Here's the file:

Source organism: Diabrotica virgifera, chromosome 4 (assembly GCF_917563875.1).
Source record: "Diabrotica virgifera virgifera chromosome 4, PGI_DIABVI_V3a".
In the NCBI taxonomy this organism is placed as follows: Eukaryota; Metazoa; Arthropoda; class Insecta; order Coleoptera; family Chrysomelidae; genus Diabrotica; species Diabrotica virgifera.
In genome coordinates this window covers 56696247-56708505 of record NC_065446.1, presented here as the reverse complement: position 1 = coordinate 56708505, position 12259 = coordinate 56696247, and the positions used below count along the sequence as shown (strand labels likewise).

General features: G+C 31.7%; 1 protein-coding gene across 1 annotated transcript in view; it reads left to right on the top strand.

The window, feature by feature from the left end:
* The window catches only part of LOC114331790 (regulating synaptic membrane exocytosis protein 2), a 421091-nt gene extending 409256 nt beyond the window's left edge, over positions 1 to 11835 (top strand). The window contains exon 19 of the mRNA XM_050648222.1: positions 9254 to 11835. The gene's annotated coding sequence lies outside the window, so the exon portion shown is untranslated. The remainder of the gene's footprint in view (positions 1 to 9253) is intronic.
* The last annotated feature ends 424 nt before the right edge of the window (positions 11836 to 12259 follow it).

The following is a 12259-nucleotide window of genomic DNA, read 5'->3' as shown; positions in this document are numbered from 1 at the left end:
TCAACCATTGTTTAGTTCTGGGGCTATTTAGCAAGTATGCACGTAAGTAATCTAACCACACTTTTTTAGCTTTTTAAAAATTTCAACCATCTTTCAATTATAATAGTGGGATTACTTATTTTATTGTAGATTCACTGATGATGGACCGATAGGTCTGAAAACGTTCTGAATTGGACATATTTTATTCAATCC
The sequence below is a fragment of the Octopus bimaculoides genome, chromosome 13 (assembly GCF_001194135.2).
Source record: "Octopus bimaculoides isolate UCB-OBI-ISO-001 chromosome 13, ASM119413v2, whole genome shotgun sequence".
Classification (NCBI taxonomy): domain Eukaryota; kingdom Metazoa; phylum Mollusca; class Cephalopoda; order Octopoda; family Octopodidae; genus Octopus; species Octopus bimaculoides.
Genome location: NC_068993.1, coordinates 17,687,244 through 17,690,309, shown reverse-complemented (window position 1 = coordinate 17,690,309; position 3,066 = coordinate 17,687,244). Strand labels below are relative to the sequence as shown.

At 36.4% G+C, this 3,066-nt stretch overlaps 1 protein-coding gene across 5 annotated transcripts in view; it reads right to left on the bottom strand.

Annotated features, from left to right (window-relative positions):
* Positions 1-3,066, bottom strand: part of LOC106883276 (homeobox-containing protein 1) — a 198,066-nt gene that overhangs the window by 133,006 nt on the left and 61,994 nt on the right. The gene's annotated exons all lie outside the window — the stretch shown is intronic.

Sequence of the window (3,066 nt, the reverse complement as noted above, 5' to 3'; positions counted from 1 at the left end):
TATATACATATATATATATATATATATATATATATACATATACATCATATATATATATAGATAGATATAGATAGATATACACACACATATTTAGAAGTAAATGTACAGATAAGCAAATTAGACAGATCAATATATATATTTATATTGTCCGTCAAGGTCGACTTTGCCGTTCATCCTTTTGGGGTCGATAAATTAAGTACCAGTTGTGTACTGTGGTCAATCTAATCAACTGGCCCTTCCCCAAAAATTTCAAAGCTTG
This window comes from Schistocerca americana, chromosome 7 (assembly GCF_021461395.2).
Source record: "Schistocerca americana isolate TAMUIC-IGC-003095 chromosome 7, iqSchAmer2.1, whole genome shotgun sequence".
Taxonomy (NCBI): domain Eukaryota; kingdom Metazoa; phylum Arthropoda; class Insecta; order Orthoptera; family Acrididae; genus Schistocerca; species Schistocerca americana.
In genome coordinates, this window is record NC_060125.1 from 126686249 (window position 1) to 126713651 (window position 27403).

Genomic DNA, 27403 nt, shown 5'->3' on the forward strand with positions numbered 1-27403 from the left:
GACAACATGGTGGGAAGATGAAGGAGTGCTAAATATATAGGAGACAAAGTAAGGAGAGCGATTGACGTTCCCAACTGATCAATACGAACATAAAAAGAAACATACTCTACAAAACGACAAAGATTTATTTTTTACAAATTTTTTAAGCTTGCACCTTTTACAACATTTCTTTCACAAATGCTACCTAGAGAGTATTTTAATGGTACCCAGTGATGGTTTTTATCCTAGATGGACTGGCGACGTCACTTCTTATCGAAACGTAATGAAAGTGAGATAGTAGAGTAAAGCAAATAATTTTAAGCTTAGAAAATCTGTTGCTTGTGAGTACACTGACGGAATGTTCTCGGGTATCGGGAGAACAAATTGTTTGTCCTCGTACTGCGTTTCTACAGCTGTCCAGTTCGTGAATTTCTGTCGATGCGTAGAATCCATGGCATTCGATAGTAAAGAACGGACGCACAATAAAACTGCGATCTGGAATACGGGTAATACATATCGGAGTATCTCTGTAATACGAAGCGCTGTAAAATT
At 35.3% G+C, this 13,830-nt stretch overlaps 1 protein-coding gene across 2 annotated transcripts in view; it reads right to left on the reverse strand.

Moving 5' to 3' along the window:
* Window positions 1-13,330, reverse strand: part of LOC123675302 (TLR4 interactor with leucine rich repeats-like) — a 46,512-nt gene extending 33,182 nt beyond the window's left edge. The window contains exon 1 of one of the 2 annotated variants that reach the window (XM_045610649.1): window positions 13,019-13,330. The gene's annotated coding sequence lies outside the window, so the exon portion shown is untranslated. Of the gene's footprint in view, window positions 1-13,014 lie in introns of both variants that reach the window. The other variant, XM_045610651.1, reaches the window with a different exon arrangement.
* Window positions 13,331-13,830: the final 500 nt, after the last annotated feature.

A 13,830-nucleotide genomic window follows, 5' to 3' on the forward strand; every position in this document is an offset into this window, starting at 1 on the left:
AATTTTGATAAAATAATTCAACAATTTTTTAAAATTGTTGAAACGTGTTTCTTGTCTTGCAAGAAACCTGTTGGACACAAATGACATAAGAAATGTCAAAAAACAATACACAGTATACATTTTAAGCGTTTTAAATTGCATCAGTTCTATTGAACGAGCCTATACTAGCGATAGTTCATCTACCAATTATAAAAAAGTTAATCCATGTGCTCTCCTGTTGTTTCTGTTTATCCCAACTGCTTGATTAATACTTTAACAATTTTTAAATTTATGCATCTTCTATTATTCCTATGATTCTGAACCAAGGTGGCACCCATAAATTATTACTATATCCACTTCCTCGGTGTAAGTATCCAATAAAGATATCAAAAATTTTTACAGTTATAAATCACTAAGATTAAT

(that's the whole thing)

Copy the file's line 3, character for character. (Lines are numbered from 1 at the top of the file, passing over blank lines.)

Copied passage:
In the NCBI taxonomy this organism is placed as follows: Eukaryota; Metazoa; Arthropoda; class Insecta; order Coleoptera; family Chrysomelidae; genus Diabrotica; species Diabrotica virgifera.